Concept

Die-deterioration doubling

Summary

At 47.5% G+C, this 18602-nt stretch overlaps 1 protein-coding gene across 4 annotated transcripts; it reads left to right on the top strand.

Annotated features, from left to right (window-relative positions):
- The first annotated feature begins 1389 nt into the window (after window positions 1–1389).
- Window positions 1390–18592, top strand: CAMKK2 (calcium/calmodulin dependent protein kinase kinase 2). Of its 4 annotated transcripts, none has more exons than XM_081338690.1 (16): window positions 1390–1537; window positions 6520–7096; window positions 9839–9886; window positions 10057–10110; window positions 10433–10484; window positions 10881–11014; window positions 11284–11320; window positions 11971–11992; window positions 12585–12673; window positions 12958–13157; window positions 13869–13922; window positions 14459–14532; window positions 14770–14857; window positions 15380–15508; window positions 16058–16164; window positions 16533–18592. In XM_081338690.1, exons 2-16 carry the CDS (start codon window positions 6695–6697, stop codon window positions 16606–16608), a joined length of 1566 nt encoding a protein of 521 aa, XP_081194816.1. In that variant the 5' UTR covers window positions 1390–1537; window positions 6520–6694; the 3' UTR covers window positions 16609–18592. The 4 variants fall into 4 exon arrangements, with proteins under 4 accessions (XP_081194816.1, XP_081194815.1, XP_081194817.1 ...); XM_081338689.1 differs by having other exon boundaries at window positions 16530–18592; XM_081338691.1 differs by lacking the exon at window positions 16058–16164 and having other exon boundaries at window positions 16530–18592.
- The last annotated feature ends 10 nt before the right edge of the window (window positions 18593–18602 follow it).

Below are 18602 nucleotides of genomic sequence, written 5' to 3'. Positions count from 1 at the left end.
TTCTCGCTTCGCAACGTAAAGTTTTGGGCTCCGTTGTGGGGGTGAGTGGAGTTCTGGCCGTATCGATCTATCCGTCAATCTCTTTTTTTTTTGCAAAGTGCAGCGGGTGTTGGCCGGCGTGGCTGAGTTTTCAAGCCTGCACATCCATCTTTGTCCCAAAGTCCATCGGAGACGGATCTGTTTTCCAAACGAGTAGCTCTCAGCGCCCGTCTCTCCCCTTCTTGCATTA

Die deterioration doubling (DDD) is a common form of mint-made error on many United States and Canadian coins that results from degradation of the die used to strike the coin. Due to a combination of improper preparation and treatment of the dies, excessive wear, and overuse, die deterioration doubling has occurred on nearly every series issued by the US mint in recent times. Certain coins are more susceptible to it than others, due to various factors, but it does occur on most series of coins. Causes Annealing Errors During the annealing process of die making, two main errors can occur, resulting in less than perfect dies. It is impossible to tell without expensive and lengthy tests whether these errors occurred, but they will lead to significantly weaker dies and a higher tendency to deteriorate quickly. The first thing which can happen to a die in this process what metallurgists call decarburization. Decarburization is the result of an improper mix of metals a
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